I grew up in a Lebanese farming village called Yarun, which was (and still is) inhabited by both Christians and Muslims. Yarun has a church and a mosque. Its patron saint is Saint George and, although I cannot tell you the name of its mosque, I can clarify that the Muslims in Yarun belong to the Shia sect. Furthermore, words such as burqa or hijab were unknown to me as a child – I only became acquainted with them in London. When Muslim Yaruni women went to al-hajj, they would wear scarves upon their return. As a child, I knew therefore that a hajji was a Muslim woman who covered her head because she had made the pilgrimage to Mecca. A Yaruni hajji was respected for what she believed and she did not show non-Muslims any hostility for not covering their heads. It was in London that I first encountered reproachful and contemptuous glances from the so-called pious Muslim women who seem to object to my uncovered and often unbound hair. Moreover, although hajj and hajji are the Arabic titles of masculine and feminine Muslim pilgrims, they are also used by Christians – some of the most devoted Christian couples in Yarun are affectionately known as hajj and hajji.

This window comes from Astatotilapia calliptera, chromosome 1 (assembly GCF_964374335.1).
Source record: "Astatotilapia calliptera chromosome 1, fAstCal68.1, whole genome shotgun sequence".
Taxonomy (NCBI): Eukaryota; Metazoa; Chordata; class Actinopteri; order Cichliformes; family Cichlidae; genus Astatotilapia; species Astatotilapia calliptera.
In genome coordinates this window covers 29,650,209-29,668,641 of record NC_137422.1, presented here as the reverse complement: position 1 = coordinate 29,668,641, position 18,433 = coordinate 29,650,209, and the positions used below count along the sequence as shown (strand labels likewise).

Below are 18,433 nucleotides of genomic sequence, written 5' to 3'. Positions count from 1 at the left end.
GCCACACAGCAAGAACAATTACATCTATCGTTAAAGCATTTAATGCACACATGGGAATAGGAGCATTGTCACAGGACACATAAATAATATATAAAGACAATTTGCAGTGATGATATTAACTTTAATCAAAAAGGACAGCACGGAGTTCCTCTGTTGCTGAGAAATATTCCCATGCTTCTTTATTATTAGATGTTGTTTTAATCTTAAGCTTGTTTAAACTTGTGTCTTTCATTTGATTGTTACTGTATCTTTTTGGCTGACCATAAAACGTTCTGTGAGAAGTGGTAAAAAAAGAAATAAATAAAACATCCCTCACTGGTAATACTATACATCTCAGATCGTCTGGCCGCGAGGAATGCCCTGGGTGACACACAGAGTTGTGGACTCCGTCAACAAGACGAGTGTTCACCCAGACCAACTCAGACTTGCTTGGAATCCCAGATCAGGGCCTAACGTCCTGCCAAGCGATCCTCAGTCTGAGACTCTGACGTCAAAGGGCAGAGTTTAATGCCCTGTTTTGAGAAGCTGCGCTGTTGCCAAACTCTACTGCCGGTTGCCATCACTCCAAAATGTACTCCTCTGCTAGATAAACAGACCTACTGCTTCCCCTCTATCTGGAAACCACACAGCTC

Yarun is a small village of no particular significance. It is situated on the Lebanese-Israeli border. Although Yarun dates from Phoenician times, that distant history must remain buried in its ancient rocks. In my living memory, Yarun was only mentioned once in the western media: when the village fell victim to the first systematic area bombardment by Israeli forces in July 2006. But the village’s claim to fame, in my opinion, should not be Israeli bombardments: after all, these are not at all unique, since they occur on a regular basis (and often did when I lived there).